Draft pick slotting isn't going to happen

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As is almost always the case following the draft and its attendant August signing deadline, the calls are going out for a hard slotting system in which draft picks are paid a set price based on where they’re taken. No haggling! Just like buying a Saturn!

While there may be some merit to the idea on an intellectual basis — Maury discusses some of the pros and cons here — almost every article I’ve seen on the matter ignores how difficult it will be to impose such a system. Why will it be difficult? Because contrary to the popular belief that the union would willingly toss non-member draftees over the side if they got something in return, the MLBPA has given every indication that they would fight draft slotting tooth and nail.

Case in point: union chief Michael Weiner referred to the idea of hard slotting as “a salary cap”
last December. That’s the first time I can ever recall someone using that term in connection with the draft. It’s a term that, as you know, is a rallying cry for the union. They are opposed to such caps in all cases, and if they’re referring to the draft slotting as a “salary cap,” they will be philosophically obligated to oppose it. I don’t think the choice of words is an accident.

The owners know this,
and they have publicly abandoned any effort to impose a general salary cap because they
know the union will gladly strike over it and will likely win. Again. And let’s be clear here: the stakes are way lower on draft bonuses for the owners than regular player salaries are, with most teams paying bonuses of less than $10 million for their entire draft in a given year. Do you think owners would risk a work stoppage to save less money than Jose Guillen makes?

People are underestimating ust how hard the union is prepared to
fight on this point.  I think it’s just something people are talking about now and that we’re highly unlikely to see slotting imposed anytime soon.

Diamondbacks sign Jeff Mathis to a two-year, $4 million deal

SAN DIEGO, CALIFORNIA - JUNE 14:  Jeff Mathis #6 of the Miami Marlins hits a grand slam during the first inning of a baseball game against the San Diego Padres at PETCO Park on June 14, 2016 in San Diego, California.   (Photo by Denis Poroy/Getty Images)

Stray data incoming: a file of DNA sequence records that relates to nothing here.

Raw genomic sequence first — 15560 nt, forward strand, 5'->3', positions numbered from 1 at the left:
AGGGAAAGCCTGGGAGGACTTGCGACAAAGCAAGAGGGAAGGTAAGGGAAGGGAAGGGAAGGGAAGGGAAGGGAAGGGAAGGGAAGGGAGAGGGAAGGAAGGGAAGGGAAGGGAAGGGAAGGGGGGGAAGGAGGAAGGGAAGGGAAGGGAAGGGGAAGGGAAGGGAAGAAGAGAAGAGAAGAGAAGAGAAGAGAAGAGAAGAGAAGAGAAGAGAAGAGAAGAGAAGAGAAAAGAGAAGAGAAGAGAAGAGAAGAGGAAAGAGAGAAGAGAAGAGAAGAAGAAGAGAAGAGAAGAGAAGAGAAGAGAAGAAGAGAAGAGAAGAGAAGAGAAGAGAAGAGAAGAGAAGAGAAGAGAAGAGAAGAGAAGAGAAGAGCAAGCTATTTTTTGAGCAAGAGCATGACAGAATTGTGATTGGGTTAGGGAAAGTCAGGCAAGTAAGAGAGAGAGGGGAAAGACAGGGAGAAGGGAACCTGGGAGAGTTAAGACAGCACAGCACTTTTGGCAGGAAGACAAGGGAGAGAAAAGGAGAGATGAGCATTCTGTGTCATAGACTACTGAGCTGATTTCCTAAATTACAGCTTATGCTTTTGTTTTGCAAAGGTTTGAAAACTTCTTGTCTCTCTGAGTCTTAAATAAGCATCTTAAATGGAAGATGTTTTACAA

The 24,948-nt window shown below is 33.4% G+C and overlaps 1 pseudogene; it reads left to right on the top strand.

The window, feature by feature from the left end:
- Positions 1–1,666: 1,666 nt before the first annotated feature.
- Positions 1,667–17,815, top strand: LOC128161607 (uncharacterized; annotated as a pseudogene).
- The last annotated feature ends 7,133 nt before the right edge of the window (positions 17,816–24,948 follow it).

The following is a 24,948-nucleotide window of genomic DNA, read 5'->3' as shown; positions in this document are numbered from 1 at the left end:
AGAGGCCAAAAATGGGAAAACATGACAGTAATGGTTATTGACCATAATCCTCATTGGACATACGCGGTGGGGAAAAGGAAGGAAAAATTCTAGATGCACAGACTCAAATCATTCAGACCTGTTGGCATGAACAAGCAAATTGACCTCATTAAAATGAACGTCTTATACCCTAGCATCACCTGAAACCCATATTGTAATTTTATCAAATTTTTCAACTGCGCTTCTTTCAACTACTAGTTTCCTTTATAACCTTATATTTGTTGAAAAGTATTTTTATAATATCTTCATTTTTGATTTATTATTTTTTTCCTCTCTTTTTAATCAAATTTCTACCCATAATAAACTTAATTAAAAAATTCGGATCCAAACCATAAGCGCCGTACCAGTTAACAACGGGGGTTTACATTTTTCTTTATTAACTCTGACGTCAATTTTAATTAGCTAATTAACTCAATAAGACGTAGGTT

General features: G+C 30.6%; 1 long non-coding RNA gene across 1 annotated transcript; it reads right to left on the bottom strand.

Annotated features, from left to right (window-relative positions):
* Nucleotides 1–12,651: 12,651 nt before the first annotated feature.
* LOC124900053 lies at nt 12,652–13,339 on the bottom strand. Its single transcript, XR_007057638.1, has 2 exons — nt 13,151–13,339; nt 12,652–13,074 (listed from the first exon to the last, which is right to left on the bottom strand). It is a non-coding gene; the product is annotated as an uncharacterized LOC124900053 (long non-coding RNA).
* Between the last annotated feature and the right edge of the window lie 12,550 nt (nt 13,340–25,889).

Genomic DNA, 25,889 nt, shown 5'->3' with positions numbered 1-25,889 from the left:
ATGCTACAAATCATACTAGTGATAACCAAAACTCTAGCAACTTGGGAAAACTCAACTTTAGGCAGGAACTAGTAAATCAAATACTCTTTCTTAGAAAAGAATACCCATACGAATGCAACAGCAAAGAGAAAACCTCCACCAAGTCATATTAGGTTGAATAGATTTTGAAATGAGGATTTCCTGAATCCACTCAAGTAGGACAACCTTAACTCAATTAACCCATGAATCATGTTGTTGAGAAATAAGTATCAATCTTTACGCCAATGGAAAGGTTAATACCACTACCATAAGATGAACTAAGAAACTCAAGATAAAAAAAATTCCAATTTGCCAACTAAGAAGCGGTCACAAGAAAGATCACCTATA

Denis Poroy/Getty Images
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The Diamondbacks announced on Monday that the club signed catcher Jeff Mathis to a two-year, $4 million contract.

Mathis, 33, isn’t much with the stick as he owns a career .197/.254/.308 triple-slash line over parts of 12 seasons in the majors. The veteran, though, is well-regarded for his ability to play defense, call games, handle a pitching staff, and get along with his teammates in the clubhouse. As Craig mentioned last year, Mathis is often talked about as a future manager.

The D-Backs non-tendered Welington Castillo on Friday, so Chris Herrmann and Mathis are the team’s two catchers as presently constructed.

Jimmy Rollins wants to play in 2017

ARLINGTON, TX - MAY 10:  Jimmy Rollins #7 of the Chicago White Sox at Globe Life Park in Arlington on May 10, 2016 in Arlington, Texas.  (Photo by Ronald Martinez/Getty Images)
Ronald Martinez/Getty Images
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ESPN’s Buster Olney reports that free agent shortstop Jimmy Rollins wants to continue playing in 2017.

Rollins, 38, signed a minor league deal with the White Sox for the 2016 season but hit a disappointing .221/.295/.329 over 166 plate appearances. The club released Rollins in the middle of June and he did not sign with a new team. He did join TBS as part of their playoff coverage.

Rollins is almost certainly looking at another minor league contract and will have to earn his way onto a major league roster by performing well in spring training.